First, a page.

Fibromyalgia and the Fear of Missing Out

Fibromyalgia and the Fear of Missing Out

Through the Fog

Perhaps you’ve heard of FOMO, the fear of missing out, and the negative emotions attached to it. After all, no one wants to feel like they’re missing out. But those of us suffering from fibromyalgia understand this fear all too well. We fear we’re missing out on so many things in life and it can paralyze us.

I’d like to offer an alternative: JOMO, or the joy of moving on.

There really is joy available when you choose to move on and not stay stuck in “what ifs” and asking “why me” or “why can’t I,” among other negative self-conversations. I found that in wallowing in the broken record of wanting my life back and the ability to do what I wanted, my emotions tended to spiral downward. It’s only when I accepted my diagnosis and trusted that God had a plan even for this that joy began to bloom.

That required redefining the things that make me happy. I also had to be conscious of the things I was grateful for, both big and small. I got creative and wrote down all the things that brought me joy. I try to refer to this list often. I’ve also started a gratitude journal, writing down three things at the end of the day that I’m thankful for. Even if I can find only one, that’s OK, I write it down. Sometimes it’s as simple as being thankful for the sunny day or a great cup of coffee. 

I like doing a variation of deep breathing called breath prayers, in which you speak a word, or words, as you inhale and different words while you exhale. For example: “I am” on the inhale and “well-loved” on the exhale. I cover this in one of the devotions in my book.

Some other things that spark joy in me are writing, doing a puzzle, or playing backgammon with my husband. I also like talking to my children, sunny days, springtime, birds at my bird feeder, walking with my husband while holding hands, or enjoying an ice-cold Coke. These are just a few of the things that bring joy to my heart and help me to keep moving forward, instead of wishing for my past or the ability to do things I no longer can. I choose every day not to dwell on the fear of missing out. Instead, I focus on the things that are in my control.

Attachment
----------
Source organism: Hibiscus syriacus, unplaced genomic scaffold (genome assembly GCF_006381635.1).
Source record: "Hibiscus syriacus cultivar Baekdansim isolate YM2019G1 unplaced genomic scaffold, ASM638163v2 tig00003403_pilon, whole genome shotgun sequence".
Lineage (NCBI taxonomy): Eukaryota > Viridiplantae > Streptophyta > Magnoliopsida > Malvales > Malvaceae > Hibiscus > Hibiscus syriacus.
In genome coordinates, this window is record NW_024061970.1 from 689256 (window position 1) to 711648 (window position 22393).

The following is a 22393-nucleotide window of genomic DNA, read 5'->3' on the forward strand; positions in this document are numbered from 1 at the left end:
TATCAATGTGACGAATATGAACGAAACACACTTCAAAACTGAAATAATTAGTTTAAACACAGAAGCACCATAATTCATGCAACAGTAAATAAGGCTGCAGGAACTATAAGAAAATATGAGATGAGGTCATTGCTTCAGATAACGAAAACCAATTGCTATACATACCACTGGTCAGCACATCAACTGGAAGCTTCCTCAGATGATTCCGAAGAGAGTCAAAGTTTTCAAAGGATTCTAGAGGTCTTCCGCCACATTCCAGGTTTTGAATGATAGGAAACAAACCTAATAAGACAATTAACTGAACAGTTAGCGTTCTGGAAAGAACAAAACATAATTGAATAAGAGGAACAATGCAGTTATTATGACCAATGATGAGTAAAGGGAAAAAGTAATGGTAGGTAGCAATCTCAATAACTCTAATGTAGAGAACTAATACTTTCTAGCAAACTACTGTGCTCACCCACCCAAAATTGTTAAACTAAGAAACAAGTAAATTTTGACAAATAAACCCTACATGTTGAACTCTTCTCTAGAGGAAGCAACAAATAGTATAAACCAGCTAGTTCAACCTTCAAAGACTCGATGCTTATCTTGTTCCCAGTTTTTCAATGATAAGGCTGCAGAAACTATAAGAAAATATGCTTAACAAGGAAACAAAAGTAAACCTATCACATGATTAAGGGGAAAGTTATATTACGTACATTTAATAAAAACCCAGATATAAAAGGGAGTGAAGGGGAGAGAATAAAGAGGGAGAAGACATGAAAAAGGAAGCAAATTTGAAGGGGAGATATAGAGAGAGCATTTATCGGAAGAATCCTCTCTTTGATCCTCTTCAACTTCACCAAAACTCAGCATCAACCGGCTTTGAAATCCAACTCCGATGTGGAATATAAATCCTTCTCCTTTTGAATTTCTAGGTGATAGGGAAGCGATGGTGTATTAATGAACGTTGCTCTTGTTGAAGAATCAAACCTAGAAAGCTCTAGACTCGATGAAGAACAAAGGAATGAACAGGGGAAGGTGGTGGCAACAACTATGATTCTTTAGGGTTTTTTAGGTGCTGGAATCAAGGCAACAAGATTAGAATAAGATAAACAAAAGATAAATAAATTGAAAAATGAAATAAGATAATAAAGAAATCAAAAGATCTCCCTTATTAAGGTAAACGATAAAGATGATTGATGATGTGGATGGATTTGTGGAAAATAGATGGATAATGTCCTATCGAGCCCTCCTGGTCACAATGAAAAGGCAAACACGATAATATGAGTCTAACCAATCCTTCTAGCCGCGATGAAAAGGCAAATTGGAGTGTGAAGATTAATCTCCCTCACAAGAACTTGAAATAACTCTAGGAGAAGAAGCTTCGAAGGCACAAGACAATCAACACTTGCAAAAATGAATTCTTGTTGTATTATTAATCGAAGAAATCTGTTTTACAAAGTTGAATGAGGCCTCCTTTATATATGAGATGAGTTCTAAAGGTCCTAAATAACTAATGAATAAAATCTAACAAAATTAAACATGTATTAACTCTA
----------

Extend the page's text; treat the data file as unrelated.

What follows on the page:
I would like to encourage you not to give in to the fear of missing out, and to embrace the joy of moving on!


Note: Fibromyalgia News Today is strictly a news and information website about the disease. It does not provide medical advice, diagnosis, or treatment. This content is not intended to be a substitute for professional medical advice, diagnosis, or treatment. Always seek the advice of your physician or other qualified health provider with any questions you may have regarding a medical condition. Never disregard professional medical advice or delay in seeking it because of something you have read on this website. The opinions expressed in this column are not those of Fibromyalgia News Today, or its parent company, BioNews Services, and are intended to spark discussion about issues pertaining to fibromyalgia.

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